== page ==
ABSTRACT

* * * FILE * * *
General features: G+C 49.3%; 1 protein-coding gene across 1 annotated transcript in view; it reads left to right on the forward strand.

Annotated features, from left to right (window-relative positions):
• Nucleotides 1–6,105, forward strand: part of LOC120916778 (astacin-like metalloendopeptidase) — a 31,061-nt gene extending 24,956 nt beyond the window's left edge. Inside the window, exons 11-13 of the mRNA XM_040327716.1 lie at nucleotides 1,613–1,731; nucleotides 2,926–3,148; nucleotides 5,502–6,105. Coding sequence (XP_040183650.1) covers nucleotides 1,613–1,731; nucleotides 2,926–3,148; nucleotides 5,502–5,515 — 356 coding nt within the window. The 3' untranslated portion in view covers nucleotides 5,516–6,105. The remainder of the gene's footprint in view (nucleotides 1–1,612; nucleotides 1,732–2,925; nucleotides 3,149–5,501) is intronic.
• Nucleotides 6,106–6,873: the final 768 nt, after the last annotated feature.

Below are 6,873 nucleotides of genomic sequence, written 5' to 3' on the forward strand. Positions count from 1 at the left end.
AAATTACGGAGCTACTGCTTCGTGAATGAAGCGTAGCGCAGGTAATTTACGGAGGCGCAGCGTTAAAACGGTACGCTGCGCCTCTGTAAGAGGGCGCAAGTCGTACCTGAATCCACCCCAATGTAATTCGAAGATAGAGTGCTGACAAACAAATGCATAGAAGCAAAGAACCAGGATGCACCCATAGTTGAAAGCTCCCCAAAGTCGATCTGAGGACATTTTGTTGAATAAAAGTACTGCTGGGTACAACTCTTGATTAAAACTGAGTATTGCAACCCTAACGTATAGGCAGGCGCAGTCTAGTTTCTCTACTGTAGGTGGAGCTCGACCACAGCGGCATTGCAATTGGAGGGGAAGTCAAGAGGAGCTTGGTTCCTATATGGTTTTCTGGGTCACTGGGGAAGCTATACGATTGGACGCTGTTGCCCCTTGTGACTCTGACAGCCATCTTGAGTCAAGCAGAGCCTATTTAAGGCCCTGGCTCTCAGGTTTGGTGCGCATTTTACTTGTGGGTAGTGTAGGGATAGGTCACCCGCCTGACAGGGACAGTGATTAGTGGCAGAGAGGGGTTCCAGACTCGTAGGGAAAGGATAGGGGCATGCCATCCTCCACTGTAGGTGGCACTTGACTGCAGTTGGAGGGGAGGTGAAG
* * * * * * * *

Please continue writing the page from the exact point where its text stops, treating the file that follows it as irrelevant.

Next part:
Marshall Sahlins uses the term ‘mytho-praxis’ to describe the Maoris’ ability to select from a body of traditions the one most appropriate to defend a current interest. Although villages in West Bengal were not ‘traditional’ in the sense of being time-warped, the situation thirty to forty years ago was nonetheless experienced as one of bringing change to a society embraced ‘in the ways of old’. The relationship of village leaders to village lower castes is an element that comes across as important to the changes that were brought about. What is interesting is that for all their sensitivity and local political clout, the village leaders were not fully able to control the movement they themselves launched. In spite of the overarching theme of hierarchy, culture is best analyzed as a complex intertwined picture of nuances and open interpretations, varying in the degree to which people are aware of the norms that guide their behaviour.